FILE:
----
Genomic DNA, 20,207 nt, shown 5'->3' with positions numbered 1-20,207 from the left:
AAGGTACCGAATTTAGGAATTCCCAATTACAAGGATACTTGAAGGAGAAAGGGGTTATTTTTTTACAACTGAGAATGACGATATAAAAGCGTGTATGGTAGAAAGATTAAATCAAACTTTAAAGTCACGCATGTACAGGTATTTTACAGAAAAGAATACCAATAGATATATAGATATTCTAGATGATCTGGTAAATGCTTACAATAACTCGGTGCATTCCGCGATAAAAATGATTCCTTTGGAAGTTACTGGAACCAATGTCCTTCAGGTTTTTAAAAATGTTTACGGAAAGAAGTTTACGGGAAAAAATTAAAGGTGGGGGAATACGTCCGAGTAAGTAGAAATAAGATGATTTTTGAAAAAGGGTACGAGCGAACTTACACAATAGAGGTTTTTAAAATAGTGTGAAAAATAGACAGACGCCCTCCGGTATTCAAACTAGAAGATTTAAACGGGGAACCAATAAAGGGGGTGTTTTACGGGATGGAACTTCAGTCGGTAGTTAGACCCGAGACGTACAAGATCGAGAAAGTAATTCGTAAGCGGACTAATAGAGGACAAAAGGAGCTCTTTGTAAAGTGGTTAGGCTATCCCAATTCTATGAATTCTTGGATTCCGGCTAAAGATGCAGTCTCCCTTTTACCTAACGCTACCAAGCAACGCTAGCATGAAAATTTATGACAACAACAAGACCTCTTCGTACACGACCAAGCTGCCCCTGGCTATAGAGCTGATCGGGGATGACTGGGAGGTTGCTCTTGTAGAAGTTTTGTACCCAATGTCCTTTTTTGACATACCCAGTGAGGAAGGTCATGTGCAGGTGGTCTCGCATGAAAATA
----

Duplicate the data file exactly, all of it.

Genomic DNA, 20,207 nt, shown 5'->3' with positions numbered 1-20,207 from the left:
AAGGTACCGAATTTAGGAATTCCCAATTACAAGGATACTTGAAGGAGAAAGGGGTTATTTTTTTACAACTGAGAATGACGATATAAAAGCGTGTATGGTAGAAAGATTAAATCAAACTTTAAAGTCACGCATGTACAGGTATTTTACAGAAAAGAATACCAATAGATATATAGATATTCTAGATGATCTGGTAAATGCTTACAATAACTCGGTGCATTCCGCGATAAAAATGATTCCTTTGGAAGTTACTGGAACCAATGTCCTTCAGGTTTTTAAAAATGTTTACGGAAAGAAGTTTACGGGAAAAAATTAAAGGTGGGGGAATACGTCCGAGTAAGTAGAAATAAGATGATTTTTGAAAAAGGGTACGAGCGAACTTACACAATAGAGGTTTTTAAAATAGTGTGAAAAATAGACAGACGCCCTCCGGTATTCAAACTAGAAGATTTAAACGGGGAACCAATAAAGGGGGTGTTTTACGGGATGGAACTTCAGTCGGTAGTTAGACCCGAGACGTACAAGATCGAGAAAGTAATTCGTAAGCGGACTAATAGAGGACAAAAGGAGCTCTTTGTAAAGTGGTTAGGCTATCCCAATTCTATGAATTCTTGGATTCCGGCTAAAGATGCAGTCTCCCTTTTACCTAACGCTACCAAGCAACGCTAGCATGAAAATTTATGACAACAACAAGACCTCTTCGTACACGACCAAGCTGCCCCTGGCTATAGAGCTGATCGGGGATGACTGGGAGGTTGCTCTTGTAGAAGTTTTGTACCCAATGTCCTTTTTTGACATACCCAGTGAGGAAGGTCATGTGCAGGTGGTCTCGCATGAAAATA